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The Resurrection and the Ascension
1-11. Two angels appear to the women at the sepulchre (Matthew 28:1-8; Mark 16:1-8: cp. John 20:1-2). See on Mt and Jn.
12. Peter visits the sepulchre. See on John 20:3-10. This v. is wanting in some ancient authorities.
13-35 The journey to Emmaus (Mark 16:12-13). Though alluded to in Mk, this beautiful narrative is peculiar to Lk. The conjecture of Theophylact that one of the two disciples was St. Luke still finds supporters, but is unlikely.
13. Emmaus] Josephus speaks of an Emmaus 60 furlongs from Jerusalem, the habitation of a colony of Titus’s soldiers. This may be the modern Kulênieh (lit. ’colony’), 7 m. W. of Jerusalem.
16. Their eyes were holden] Mk gives a slightly different explanation (’He appeared in another form’). St. Luke implies that our Lord prevented their recognition of Him by an act of will. But apart from this a certain change seems to have passed over His body at the Resurrection: cp. John 21:4.
17. As ye walk, and are sad] RV’ And they stood still, looking sad,’ but the ’Western’ text is nearly as AV.
18. Cleopas] a person otherwise unknown. The obscurity of the persons concerned is a pledge of the authenticity of the narrative.
Art thou] RV ’Dost thou alone sojourn in Jerusalem and not know the things,’ etc.
21. Redeemed Israel] perhaps they were only thinking of redemption from Roman rule (Acts 1:6). Third day] Possibly they remembered Christ’s prophecy (Luke 18:33).
26. Ought not Christ] More exactly, ’Ought not the Messiah’ (in consequence of the prophecies) ’to have suffered these things and to have entered into His glory?’ This passage supports the view that Jesus entered into glory not at the Ascension, but at the Resurrection. The Gk. implies that the entering into glory was already past, and the phrase ’His glory’ implies that the glory was complete. Probably our Lord was in heaven during the Forty Days, descending to earth for occasional interviews.
30. Hetookbread] RV ’thebread.’ Although so similar to the institution of the Holy Supper, this was probably not a celebration of it, but an act resembling the blessing and breaking of the bread at the feeding of the 5,000, at which probably the two disciples had been present.
31. He vanished] Our Lord’s risen body was a perfect organ of spirit, and could manifest itself in whatever place, or under whatever sensible conditions He willed. After disappearing at Emmaus He seems to have transported Himself instantaneously to Jerusalem, and there to have appeared to Simon, Luke 24:34: cp. our Lord’s mysterious appearance when ’the doors were shut,’ John 20:19.
34. The Lord is risen] Apparently inconsistent with Mark 16:13, q.v. To Simon] see 1 Corinthians 15:5.
36-43. Appearance on Easter Evening (John 20:19-25: cp. Mark 16:14). See on Jn. At first sight there appears “to be no break in the narrative till the end of the Gospel, and the Ascension (Luke 24:51) seems to take place on he very day of the Resurrection. But since it is unlikely that so careful an historian as St. Luke would contradict himself on so important a point of chronology (see Acts 1:3), it seems safer to hold that the conclusion of St. Luke from Luke 24:44 is a summary of the whole events of the 40 days, and not simply of those of Easter Day. It is, however, just possible that Luke 24:51 does not describe the Ascension. In this case there is no difficulty in assigning the whole of the events of this chapter to Easter Day.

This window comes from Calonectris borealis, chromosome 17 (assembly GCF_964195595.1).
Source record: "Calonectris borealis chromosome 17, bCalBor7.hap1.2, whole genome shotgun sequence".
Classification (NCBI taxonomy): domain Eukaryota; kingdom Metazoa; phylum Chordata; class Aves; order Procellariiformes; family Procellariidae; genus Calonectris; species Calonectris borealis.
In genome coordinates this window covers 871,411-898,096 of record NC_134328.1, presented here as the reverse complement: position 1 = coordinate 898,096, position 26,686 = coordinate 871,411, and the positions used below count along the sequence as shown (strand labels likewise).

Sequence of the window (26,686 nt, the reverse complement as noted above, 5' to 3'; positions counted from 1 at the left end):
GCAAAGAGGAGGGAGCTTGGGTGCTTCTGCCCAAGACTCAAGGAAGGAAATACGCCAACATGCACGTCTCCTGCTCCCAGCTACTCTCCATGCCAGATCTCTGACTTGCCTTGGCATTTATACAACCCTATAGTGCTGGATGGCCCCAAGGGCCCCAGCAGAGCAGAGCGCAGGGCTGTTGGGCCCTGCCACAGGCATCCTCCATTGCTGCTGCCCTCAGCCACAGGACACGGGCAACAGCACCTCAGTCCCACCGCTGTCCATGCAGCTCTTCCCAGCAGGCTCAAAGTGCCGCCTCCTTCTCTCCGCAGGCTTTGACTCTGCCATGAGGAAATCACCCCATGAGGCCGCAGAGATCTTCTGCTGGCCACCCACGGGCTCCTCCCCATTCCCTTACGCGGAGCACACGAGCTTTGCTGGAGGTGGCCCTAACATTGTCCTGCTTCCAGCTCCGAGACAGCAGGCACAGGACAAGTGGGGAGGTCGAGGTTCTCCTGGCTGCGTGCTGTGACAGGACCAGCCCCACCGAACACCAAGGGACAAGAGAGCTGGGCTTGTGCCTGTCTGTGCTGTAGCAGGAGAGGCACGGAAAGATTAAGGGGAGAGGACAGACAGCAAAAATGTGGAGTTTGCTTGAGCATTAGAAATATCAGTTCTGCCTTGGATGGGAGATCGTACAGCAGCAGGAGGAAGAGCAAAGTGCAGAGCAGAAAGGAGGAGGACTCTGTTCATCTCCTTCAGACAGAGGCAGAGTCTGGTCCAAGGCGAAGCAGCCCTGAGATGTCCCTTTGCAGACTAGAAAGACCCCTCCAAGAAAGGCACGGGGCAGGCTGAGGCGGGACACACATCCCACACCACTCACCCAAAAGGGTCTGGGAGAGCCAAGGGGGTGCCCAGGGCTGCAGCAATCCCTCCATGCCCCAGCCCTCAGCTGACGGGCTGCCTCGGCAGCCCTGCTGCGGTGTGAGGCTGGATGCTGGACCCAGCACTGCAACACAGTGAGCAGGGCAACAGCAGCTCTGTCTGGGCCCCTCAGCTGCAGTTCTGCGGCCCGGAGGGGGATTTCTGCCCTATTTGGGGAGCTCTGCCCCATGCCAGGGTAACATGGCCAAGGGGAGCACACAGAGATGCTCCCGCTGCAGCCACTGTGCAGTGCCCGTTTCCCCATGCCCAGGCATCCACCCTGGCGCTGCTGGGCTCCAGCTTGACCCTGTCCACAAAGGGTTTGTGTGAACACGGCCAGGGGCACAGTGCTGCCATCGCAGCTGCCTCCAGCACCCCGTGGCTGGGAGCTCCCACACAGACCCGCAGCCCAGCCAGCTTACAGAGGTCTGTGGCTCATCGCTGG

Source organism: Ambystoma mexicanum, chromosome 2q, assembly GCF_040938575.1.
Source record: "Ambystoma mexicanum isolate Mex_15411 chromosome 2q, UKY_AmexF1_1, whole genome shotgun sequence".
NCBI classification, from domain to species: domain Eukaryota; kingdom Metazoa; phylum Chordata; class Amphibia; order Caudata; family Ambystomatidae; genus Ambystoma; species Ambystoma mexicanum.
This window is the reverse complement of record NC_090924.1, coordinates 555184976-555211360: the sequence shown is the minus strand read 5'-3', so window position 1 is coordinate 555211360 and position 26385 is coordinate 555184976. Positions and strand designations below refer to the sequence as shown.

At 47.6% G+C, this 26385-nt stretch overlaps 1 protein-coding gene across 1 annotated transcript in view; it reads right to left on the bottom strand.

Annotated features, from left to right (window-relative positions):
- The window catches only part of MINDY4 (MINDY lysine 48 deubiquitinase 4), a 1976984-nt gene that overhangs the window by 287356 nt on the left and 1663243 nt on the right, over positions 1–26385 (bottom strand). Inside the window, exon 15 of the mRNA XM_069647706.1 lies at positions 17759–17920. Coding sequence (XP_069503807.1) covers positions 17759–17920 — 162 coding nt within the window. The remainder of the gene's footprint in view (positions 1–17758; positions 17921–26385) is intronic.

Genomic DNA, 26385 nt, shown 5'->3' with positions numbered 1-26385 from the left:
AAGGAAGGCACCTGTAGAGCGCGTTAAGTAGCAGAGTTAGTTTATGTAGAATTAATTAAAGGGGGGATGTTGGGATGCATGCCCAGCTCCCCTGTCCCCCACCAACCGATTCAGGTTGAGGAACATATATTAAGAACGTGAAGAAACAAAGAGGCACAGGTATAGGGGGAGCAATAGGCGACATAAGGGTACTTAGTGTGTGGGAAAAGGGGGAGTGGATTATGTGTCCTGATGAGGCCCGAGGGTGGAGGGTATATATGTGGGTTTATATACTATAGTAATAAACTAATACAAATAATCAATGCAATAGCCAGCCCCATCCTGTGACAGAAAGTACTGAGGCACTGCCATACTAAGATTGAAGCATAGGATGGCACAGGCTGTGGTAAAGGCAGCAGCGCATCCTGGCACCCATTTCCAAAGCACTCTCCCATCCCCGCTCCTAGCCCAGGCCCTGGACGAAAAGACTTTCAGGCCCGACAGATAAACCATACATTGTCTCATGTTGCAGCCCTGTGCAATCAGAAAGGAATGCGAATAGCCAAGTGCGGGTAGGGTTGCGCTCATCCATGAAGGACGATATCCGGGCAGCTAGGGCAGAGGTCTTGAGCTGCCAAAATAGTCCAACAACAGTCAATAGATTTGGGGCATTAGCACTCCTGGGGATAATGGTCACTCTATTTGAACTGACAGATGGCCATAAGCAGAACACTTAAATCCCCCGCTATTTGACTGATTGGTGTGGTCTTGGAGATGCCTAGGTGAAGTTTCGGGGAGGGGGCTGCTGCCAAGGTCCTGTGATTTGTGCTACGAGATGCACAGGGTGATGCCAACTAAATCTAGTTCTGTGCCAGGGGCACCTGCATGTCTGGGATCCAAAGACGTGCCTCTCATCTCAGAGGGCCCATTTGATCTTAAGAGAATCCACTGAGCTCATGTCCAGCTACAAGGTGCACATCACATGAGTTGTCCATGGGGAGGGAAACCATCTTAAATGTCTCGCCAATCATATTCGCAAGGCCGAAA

39. And my feet] Probably the feet also were pierced. Handle me] A proof of a corporeal resurrection. Our Lord’s body was now spiritual, but it was manifested by Him on this occasion under sensible conditions to show that it was the same body which was crucified. Flesh and bones] are mentioned as representing the solid and tangible framework of the body. Blood is not mentioned, but this is no proof that our Lord’s body did not possess it: see 1 Corinthians 10:16.
42. And of an honeycomb] Some ancient authorities omit these words. Our Lord ate, not as needing food, but to afford a sign. The Apostles laid great stress on His eating and drinking with them as proof of the reality of the Resurrection, Acts 10:41: cp. Acts 1:4; RM.
44-49. Summary of instructions given during the Forty Days.
44. The law.. the prophets.. the psalms stand for the three divisions of the OT. Canon recognised by the Jews. The ’Prophets’ include the historical books except Chronicles and Ruth. ’Psalms’ stand for’ the Writings,’ i.e. the third division of the Canon, of which it is the principal book.
47. Among all nations] RV ’unto all the nations’; a proof that Jesus contemplated a universal Church.
49. The promise] i.e. the Holy Spirit, Acts 1:4: cp. John 15:26.
50-53. The Ascension (Acts 1:9; Mark 1:19). See on 51. And carried up into heaven] A few ancient authorities omit these words. If they are omitted, it is possible to regard this event, not as the Ascension, but as a miraculous disappearance of Jesus at the end of the interview begun in Luke 24:36.
52. And they worshipped him] A few ancient authorities omit these words.
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Dummelow, John. "Commentary on Luke 24". "Dummelow's Commentary on the Bible". https://www.studylight.org/
the Second Week after Epiphany